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‘Test, test, test’ even after death: persistence of SARS-CoV-2 RNA in postmortem nasopharyngeal swabs
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  1. Kate El Bouzidi1,
  2. Mark Howard2,
  3. Hiam Ali3,
  4. Mihir Khan2,
  5. Andrew Harris4,5,
  6. Mark Zuckerman1
  1. 1South London Specialist Virology Centre, King's College Hospital NHS Foundation Trust, London, UK
  2. 2Department of Histopathology, King's College Hospital NHS Foundation Trust, London, UK
  3. 3General Medical Council, London, UK
  4. 4William Harvey Research Institute, Queen Mary University of London, London, UK
  5. 5London Inner South Coroner's Court, London, UK
  1. Correspondence to Dr Kate El Bouzidi, South London Specialist Virology Centre, King's College Hospital NHS Foundation Trust, London SE5 9RS, UK; k.elbouzidi{at}nhs.net

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Over 57 00 deaths have been attributed to COVID-19 in the UK.1–3 It is feared that the true figure is higher as there were over 16 000 ‘excess’ deaths between March and June 2020 in which COVID-19 was not a certified cause.1 4–6 Non-COVID causes, possibly related to the lockdown, would have accounted for some of this difference. However, the lack of community testing and challenges of performing autopsies7 mean that many COVID-19 deaths remain undetected.

Missed infections represent lost opportunities on many levels. Incomplete mortality data underestimate the burden of disease, particularly in high-risk groups who may not seek medical care. Unrecognised COVID-19 deaths have serious public health implications and impede effective contact tracing. Postmortem confirmation of SARS-CoV-2 infection would further our understanding of the pathogenesis of this novel disease and assist pathologists and coroners in determining the probable cause of death, as well as the need for an autopsy.8

Deaths reported to the London Inner South coroner this year exceeded those in 2019 by 45% in January, 104% in February, 39% in March and 49% in April. The majority of cases had respiratory involvement. We present our experience of postmortem swab testing and the utility of this approach to identify COVID-19 deaths. From 26 March to 3 July 2020, we tested nasopharyngeal swabs from 118 deceased individuals for SARS-CoV-2 RNA by real-time PCR. One-third were positive (39/118, 33%). The median age of those with confirmed infection was 65 (range 28–96) and two-thirds were men. Nineteen (49%) were of white ethnicity and 20 (51%) were from black, Asian or minority ethnic groups. Two-thirds were overweight or obese. Swabs were found to be positive even when obtained several days after death. The median time from death to swabbing was 9 days (IQR 7–12) and in one individual a positive swab had been obtained 29 days after death. There was no association between the time since death and the amount of viral RNA in the sample. The result enabled the cause of death to be certified without autopsy in 20 (51%) swab-positive cases. In 19 swab-positive individuals, the swabs were taken at autopsy and the histopathological findings were consistent with COVID-19. None of the 39 autopsies performed following a negative swab revealed signs of COVID-19.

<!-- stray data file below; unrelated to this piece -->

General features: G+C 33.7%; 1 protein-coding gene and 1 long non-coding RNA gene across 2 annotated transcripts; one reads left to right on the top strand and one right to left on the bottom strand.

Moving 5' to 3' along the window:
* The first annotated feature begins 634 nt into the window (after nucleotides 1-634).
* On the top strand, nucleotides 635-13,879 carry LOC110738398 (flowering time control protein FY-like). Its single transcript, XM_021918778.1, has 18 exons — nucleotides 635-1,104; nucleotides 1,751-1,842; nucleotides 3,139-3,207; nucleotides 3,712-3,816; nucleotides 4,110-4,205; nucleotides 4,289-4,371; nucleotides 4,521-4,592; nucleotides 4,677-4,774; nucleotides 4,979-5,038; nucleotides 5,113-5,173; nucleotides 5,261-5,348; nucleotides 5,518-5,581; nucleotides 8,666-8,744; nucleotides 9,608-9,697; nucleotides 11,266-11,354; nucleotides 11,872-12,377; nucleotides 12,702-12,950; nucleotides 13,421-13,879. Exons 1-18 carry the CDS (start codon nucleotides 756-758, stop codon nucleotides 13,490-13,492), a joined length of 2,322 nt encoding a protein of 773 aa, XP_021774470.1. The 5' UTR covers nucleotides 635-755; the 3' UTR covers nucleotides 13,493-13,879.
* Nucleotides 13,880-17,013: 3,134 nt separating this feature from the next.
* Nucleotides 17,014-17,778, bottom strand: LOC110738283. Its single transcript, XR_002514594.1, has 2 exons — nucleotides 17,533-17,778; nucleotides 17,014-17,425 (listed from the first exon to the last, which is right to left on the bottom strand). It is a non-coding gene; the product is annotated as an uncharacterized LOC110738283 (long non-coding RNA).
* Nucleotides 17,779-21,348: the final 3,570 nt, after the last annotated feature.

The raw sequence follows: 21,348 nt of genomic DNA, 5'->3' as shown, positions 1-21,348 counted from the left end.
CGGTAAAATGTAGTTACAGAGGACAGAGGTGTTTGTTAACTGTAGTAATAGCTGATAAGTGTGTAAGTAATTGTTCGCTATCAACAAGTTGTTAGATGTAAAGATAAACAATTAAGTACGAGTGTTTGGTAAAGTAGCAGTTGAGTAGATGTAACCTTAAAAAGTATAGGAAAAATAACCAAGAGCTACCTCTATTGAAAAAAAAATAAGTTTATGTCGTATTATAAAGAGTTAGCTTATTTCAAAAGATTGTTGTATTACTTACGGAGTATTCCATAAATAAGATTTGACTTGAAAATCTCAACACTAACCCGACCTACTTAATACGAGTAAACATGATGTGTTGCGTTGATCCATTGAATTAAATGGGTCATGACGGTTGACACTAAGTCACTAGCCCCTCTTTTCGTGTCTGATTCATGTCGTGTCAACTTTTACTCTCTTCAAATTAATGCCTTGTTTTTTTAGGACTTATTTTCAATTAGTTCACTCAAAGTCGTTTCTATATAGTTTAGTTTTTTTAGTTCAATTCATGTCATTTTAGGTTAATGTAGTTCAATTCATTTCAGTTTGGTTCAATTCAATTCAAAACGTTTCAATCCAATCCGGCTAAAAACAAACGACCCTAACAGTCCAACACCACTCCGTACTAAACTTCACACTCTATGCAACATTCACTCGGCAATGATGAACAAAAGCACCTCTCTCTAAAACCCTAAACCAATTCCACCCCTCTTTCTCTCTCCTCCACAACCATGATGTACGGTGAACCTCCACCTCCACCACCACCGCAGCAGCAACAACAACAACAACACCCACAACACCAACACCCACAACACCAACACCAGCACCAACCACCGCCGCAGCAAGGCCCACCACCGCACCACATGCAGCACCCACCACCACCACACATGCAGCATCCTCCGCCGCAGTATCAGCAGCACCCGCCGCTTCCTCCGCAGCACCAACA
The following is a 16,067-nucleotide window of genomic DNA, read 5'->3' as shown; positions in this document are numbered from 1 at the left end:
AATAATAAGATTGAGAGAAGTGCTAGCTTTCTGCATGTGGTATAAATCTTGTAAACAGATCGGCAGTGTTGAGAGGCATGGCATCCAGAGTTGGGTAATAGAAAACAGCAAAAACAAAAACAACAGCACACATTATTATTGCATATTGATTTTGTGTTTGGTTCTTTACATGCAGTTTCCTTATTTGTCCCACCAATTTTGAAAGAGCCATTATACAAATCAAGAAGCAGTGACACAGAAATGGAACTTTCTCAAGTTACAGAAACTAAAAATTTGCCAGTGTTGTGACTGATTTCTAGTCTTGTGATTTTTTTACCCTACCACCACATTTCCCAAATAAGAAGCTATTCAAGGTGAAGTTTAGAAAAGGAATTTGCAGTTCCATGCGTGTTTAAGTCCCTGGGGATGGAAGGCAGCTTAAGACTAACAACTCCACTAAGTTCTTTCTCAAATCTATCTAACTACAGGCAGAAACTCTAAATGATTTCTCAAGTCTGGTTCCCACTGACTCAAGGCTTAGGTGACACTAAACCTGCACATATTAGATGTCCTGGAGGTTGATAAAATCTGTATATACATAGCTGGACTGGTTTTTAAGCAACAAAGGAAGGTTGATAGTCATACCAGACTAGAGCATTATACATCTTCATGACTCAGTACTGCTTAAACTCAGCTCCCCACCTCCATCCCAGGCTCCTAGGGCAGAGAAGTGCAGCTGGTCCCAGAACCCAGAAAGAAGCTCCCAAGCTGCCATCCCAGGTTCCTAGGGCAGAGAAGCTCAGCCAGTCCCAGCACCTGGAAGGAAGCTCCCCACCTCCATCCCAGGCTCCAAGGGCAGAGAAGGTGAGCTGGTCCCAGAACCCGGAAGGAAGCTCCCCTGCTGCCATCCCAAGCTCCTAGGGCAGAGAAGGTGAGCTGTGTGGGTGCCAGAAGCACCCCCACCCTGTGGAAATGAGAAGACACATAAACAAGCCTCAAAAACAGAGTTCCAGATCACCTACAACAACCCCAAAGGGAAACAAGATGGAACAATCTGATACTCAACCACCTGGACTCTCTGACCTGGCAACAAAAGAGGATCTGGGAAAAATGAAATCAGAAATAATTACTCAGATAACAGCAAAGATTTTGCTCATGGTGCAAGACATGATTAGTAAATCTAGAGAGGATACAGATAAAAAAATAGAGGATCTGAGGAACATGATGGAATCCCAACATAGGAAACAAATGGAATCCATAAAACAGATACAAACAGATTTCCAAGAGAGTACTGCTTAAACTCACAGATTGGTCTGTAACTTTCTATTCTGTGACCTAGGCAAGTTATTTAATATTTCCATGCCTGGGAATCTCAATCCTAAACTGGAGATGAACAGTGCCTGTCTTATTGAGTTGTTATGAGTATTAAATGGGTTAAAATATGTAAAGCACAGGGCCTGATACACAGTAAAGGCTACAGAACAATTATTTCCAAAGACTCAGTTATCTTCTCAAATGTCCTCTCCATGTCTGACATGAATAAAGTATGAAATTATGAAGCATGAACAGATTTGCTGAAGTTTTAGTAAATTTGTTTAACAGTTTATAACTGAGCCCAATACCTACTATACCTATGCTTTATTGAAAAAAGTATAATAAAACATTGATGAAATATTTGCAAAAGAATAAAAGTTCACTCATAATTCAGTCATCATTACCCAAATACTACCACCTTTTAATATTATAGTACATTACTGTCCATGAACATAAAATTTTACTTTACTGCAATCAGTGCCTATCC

The correlation of postmortem swab results with histopathological evidence of COVID-19 indicates this approach is effective. It was remarkable that SARS-CoV-2 RNA could be detected up to a month after death, though it is not known if this represented transmissible virus. Although we do not advocate postmortem swabbing as a replacement for autopsy, we do believe this is an important clinical tool, which should be used routinely in managing suspected COVID-19 deaths.

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Footnotes

  • Handling editor Tahir S Pillay.

  • Contributors All authors collected data. KEB analysed the data. KEB and MZ wrote the first draft. All authors revised and contributed to the final version.

  • Funding The authors have not declared a specific grant for this research from any funding agency in the public, commercial or not-for-profit sectors.

  • Competing interests None declared.

  • Patient consent for publication Not required.

  • Provenance and peer review Not commissioned; internally peer reviewed.

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